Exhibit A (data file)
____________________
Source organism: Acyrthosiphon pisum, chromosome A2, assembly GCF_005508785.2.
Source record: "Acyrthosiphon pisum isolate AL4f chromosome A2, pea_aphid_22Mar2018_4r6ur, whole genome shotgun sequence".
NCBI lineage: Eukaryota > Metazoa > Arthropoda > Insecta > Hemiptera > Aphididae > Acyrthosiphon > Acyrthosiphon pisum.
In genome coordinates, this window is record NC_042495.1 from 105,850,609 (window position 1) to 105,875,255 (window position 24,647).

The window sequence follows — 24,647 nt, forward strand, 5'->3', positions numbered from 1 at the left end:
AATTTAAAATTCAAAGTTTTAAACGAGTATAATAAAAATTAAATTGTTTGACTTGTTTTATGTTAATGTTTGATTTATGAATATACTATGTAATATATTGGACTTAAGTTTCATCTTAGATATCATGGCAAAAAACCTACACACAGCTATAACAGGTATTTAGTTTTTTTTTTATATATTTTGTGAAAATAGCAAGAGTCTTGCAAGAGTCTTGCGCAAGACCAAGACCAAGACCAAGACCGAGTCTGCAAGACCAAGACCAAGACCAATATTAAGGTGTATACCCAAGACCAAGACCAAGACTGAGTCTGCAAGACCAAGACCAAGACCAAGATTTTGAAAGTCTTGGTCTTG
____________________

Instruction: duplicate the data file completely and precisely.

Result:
Source organism: Acyrthosiphon pisum, chromosome A2, assembly GCF_005508785.2.
Source record: "Acyrthosiphon pisum isolate AL4f chromosome A2, pea_aphid_22Mar2018_4r6ur, whole genome shotgun sequence".
NCBI lineage: Eukaryota > Metazoa > Arthropoda > Insecta > Hemiptera > Aphididae > Acyrthosiphon > Acyrthosiphon pisum.
In genome coordinates, this window is record NC_042495.1 from 105,850,609 (window position 1) to 105,875,255 (window position 24,647).

The window sequence follows — 24,647 nt, forward strand, 5'->3', positions numbered from 1 at the left end:
AATTTAAAATTCAAAGTTTTAAACGAGTATAATAAAAATTAAATTGTTTGACTTGTTTTATGTTAATGTTTGATTTATGAATATACTATGTAATATATTGGACTTAAGTTTCATCTTAGATATCATGGCAAAAAACCTACACACAGCTATAACAGGTATTTAGTTTTTTTTTTATATATTTTGTGAAAATAGCAAGAGTCTTGCAAGAGTCTTGCGCAAGACCAAGACCAAGACCAAGACCGAGTCTGCAAGACCAAGACCAAGACCAATATTAAGGTGTATACCCAAGACCAAGACCAAGACTGAGTCTGCAAGACCAAGACCAAGACCAAGATTTTGAAAGTCTTGGTCTTG